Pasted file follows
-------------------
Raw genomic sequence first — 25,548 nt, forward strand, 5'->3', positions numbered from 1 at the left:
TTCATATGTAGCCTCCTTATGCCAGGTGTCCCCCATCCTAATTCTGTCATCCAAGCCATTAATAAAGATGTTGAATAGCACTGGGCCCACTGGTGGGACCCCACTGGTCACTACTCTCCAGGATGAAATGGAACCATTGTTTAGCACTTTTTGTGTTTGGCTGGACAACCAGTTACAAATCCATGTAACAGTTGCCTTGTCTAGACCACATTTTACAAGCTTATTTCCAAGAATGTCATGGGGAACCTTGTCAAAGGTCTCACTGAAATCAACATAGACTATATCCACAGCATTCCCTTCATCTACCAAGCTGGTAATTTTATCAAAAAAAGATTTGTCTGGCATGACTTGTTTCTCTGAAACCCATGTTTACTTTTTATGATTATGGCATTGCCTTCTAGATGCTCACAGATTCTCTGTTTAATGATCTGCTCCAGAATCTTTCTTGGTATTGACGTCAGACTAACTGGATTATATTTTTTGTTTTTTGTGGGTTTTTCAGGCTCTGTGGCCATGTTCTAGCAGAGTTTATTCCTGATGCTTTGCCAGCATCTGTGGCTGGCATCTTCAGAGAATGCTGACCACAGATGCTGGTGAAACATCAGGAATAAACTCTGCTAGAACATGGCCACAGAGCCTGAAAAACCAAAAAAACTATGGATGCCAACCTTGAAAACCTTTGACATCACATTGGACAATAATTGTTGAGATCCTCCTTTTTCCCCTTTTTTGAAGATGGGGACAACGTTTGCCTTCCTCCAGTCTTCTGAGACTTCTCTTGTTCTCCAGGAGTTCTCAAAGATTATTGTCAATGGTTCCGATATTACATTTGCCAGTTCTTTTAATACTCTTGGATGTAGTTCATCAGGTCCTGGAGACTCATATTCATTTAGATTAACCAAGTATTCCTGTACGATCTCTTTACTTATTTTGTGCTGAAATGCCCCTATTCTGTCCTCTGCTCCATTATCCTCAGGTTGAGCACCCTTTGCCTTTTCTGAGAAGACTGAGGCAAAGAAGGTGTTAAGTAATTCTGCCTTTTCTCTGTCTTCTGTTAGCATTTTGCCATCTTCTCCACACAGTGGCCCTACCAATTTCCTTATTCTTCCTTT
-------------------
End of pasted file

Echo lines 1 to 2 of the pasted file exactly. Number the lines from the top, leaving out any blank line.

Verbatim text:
Raw genomic sequence first — 25,548 nt, forward strand, 5'->3', positions numbered from 1 at the left:
TTCATATGTAGCCTCCTTATGCCAGGTGTCCCCCATCCTAATTCTGTCATCCAAGCCATTAATAAAGATGTTGAATAGCACTGGGCCCACTGGTGGGACCCCACTGGTCACTACTCTCCAGGATGAAATGGAACCATTGTTTAGCACTTTTTGTGTTTGGCTGGACAACCAGTTACAAATCCATGTAACAGTTGCCTTGTCTAGACCACATTTTACAAGCTTATTTCCAAGAATGTCATGGGGAACCTTGTCAAAGGTCTCACTGAAATCAACATAGACTATATCCACAGCATTCCCTTCATCTACCAAGCTGGTAATTTTATCAAAAAAAGATTTGTCTGGCATGACTTGTTTCTCTGAAACCCATGTTTACTTTTTATGATTATGGCATTGCCTTCTAGATGCTCACAGATTCTCTGTTTAATGATCTGCTCCAGAATCTTTCTTGGTATTGACGTCAGACTAACTGGATTATATTTTTTGTTTTTTGTGGGTTTTTCAGGCTCTGTGGCCATGTTCTAGCAGAGTTTATTCCTGATGCTTTGCCAGCATCTGTGGCTGGCATCTTCAGAGAATGCTGACCACAGATGCTGGTGAAACATCAGGAATAAACTCTGCTAGAACATGGCCACAGAGCCTGAAAAACCAAAAAAACTATGGATGCCAACCTTGAAAACCTTTGACATCACATTGGACAATAATTGTTGAGATCCTCCTTTTTCCCCTTTTTTGAAGATGGGGACAACGTTTGCCTTCCTCCAGTCTTCTGAGACTTCTCTTGTTCTCCAGGAGTTCTCAAAGATTATTGTCAATGGTTCCGATATTACATTTGCCAGTTCTTTTAATACTCTTGGATGTAGTTCATCAGGTCCTGGAGACTCATATTCATTTAGATTAACCAAGTATTCCTGTACGATCTCTTTACTTATTTTGTGCTGAAATGCCCCTATTCTGTCCTCTGCTCCATTATCCTCAGGTTGAGCACCCTTTGCCTTTTCTGAGAAGACTGAGGCAAAGAAGGTGTTAAGTAATTCTGCCTTTTCTCTGTCTTCTGTTAGCATTTTGCCATCTTCTCCACACAGTGGCCCTACCAATTTCCTTATTCTTCCTTT